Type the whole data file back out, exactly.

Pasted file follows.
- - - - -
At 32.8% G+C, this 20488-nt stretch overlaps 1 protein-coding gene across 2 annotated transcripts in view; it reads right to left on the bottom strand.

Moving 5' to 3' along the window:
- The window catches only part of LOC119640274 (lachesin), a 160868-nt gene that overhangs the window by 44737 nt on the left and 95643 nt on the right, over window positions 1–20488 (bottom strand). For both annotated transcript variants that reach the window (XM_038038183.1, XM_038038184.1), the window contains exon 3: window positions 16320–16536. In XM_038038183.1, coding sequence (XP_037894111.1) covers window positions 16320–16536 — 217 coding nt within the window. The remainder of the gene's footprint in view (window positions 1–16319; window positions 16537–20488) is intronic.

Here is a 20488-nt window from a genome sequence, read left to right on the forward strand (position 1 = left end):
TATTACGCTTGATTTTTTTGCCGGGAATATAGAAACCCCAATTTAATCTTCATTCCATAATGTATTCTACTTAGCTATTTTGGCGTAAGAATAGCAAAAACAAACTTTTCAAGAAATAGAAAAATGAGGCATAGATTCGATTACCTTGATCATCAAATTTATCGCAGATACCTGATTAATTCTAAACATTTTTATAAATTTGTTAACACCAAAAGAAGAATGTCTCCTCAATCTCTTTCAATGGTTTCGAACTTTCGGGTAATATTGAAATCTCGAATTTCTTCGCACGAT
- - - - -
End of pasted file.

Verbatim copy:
At 32.8% G+C, this 20488-nt stretch overlaps 1 protein-coding gene across 2 annotated transcripts in view; it reads right to left on the bottom strand.

Moving 5' to 3' along the window:
- The window catches only part of LOC119640274 (lachesin), a 160868-nt gene that overhangs the window by 44737 nt on the left and 95643 nt on the right, over window positions 1–20488 (bottom strand). For both annotated transcript variants that reach the window (XM_038038183.1, XM_038038184.1), the window contains exon 3: window positions 16320–16536. In XM_038038183.1, coding sequence (XP_037894111.1) covers window positions 16320–16536 — 217 coding nt within the window. The remainder of the gene's footprint in view (window positions 1–16319; window positions 16537–20488) is intronic.

Here is a 20488-nt window from a genome sequence, read left to right on the forward strand (position 1 = left end):
TATTACGCTTGATTTTTTTGCCGGGAATATAGAAACCCCAATTTAATCTTCATTCCATAATGTATTCTACTTAGCTATTTTGGCGTAAGAATAGCAAAAACAAACTTTTCAAGAAATAGAAAAATGAGGCATAGATTCGATTACCTTGATCATCAAATTTATCGCAGATACCTGATTAATTCTAAACATTTTTATAAATTTGTTAACACCAAAAGAAGAATGTCTCCTCAATCTCTTTCAATGGTTTCGAACTTTCGGGTAATATTGAAATCTCGAATTTCTTCGCACGAT